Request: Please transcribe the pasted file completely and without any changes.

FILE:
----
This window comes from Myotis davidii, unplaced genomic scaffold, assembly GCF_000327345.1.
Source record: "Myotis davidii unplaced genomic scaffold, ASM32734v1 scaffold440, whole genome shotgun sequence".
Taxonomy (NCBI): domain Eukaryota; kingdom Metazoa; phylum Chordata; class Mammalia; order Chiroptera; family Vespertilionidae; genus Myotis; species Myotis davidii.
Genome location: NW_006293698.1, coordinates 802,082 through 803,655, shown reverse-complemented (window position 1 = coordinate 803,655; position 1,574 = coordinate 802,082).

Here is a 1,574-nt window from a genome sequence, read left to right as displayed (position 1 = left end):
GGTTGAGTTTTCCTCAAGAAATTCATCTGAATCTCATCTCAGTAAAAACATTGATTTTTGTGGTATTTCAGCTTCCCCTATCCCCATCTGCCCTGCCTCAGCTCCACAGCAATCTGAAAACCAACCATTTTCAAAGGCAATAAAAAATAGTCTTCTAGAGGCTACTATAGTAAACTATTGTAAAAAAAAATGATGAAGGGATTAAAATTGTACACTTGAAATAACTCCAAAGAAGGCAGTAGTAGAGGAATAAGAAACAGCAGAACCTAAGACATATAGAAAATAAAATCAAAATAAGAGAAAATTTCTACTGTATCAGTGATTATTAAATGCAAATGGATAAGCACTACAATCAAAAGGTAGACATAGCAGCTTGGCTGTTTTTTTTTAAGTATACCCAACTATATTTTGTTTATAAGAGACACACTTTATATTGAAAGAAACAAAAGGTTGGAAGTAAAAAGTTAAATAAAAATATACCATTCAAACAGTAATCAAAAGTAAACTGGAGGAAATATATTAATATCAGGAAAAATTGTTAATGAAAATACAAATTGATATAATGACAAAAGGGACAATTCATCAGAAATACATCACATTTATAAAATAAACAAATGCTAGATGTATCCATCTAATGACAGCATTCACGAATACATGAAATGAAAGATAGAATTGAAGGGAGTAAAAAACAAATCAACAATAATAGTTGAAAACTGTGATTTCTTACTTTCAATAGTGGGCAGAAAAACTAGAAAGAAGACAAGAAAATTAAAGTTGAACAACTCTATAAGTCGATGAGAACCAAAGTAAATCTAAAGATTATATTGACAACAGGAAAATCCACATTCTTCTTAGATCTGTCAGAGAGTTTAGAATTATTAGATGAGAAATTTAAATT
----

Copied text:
This window comes from Myotis davidii, unplaced genomic scaffold, assembly GCF_000327345.1.
Source record: "Myotis davidii unplaced genomic scaffold, ASM32734v1 scaffold440, whole genome shotgun sequence".
Taxonomy (NCBI): domain Eukaryota; kingdom Metazoa; phylum Chordata; class Mammalia; order Chiroptera; family Vespertilionidae; genus Myotis; species Myotis davidii.
Genome location: NW_006293698.1, coordinates 802,082 through 803,655, shown reverse-complemented (window position 1 = coordinate 803,655; position 1,574 = coordinate 802,082).

Here is a 1,574-nt window from a genome sequence, read left to right as displayed (position 1 = left end):
GGTTGAGTTTTCCTCAAGAAATTCATCTGAATCTCATCTCAGTAAAAACATTGATTTTTGTGGTATTTCAGCTTCCCCTATCCCCATCTGCCCTGCCTCAGCTCCACAGCAATCTGAAAACCAACCATTTTCAAAGGCAATAAAAAATAGTCTTCTAGAGGCTACTATAGTAAACTATTGTAAAAAAAAATGATGAAGGGATTAAAATTGTACACTTGAAATAACTCCAAAGAAGGCAGTAGTAGAGGAATAAGAAACAGCAGAACCTAAGACATATAGAAAATAAAATCAAAATAAGAGAAAATTTCTACTGTATCAGTGATTATTAAATGCAAATGGATAAGCACTACAATCAAAAGGTAGACATAGCAGCTTGGCTGTTTTTTTTTAAGTATACCCAACTATATTTTGTTTATAAGAGACACACTTTATATTGAAAGAAACAAAAGGTTGGAAGTAAAAAGTTAAATAAAAATATACCATTCAAACAGTAATCAAAAGTAAACTGGAGGAAATATATTAATATCAGGAAAAATTGTTAATGAAAATACAAATTGATATAATGACAAAAGGGACAATTCATCAGAAATACATCACATTTATAAAATAAACAAATGCTAGATGTATCCATCTAATGACAGCATTCACGAATACATGAAATGAAAGATAGAATTGAAGGGAGTAAAAAACAAATCAACAATAATAGTTGAAAACTGTGATTTCTTACTTTCAATAGTGGGCAGAAAAACTAGAAAGAAGACAAGAAAATTAAAGTTGAACAACTCTATAAGTCGATGAGAACCAAAGTAAATCTAAAGATTATATTGACAACAGGAAAATCCACATTCTTCTTAGATCTGTCAGAGAGTTTAGAATTATTAGATGAGAAATTTAAATT